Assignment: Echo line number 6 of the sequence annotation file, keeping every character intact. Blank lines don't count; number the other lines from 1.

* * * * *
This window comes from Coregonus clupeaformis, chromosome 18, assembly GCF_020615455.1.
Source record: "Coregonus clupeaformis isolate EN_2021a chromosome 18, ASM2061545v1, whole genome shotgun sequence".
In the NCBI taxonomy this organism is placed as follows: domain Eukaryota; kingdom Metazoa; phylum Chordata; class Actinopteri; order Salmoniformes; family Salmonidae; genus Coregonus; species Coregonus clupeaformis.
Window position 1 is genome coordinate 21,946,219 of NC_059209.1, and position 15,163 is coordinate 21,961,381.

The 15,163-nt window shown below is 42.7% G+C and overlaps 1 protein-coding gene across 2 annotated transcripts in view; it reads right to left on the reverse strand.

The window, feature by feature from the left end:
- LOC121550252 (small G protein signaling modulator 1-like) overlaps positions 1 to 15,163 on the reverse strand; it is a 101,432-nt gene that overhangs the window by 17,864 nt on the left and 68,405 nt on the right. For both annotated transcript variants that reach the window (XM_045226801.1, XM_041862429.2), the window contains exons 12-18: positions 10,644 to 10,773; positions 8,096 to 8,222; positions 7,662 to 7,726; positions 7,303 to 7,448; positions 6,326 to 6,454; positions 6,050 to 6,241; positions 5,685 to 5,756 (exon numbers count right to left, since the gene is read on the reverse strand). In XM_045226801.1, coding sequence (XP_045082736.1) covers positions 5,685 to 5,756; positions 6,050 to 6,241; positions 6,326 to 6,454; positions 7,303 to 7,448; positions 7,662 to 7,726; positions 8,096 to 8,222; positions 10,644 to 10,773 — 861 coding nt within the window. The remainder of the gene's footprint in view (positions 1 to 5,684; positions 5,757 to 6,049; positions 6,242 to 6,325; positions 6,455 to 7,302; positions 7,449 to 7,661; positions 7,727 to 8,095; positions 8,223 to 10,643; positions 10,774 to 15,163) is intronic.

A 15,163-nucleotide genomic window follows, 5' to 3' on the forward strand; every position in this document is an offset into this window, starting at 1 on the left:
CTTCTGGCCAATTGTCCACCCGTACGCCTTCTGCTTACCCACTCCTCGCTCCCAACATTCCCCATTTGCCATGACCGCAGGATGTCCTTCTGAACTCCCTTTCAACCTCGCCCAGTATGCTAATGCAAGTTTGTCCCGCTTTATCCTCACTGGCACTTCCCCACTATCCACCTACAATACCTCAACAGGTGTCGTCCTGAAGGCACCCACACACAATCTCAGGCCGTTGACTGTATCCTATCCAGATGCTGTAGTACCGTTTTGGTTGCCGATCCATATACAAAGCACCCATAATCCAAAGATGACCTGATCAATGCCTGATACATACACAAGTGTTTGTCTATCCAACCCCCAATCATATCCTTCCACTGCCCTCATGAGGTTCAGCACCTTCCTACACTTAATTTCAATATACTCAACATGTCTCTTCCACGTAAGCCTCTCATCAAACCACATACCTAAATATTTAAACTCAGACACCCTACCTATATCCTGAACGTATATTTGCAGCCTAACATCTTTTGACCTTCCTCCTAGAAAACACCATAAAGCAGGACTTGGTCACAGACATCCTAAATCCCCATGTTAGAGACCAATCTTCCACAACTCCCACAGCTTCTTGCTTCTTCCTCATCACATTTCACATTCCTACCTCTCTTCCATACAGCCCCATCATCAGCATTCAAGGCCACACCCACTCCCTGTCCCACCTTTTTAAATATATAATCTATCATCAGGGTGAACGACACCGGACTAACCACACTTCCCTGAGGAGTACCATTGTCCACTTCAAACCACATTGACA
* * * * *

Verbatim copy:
The window, feature by feature from the left end: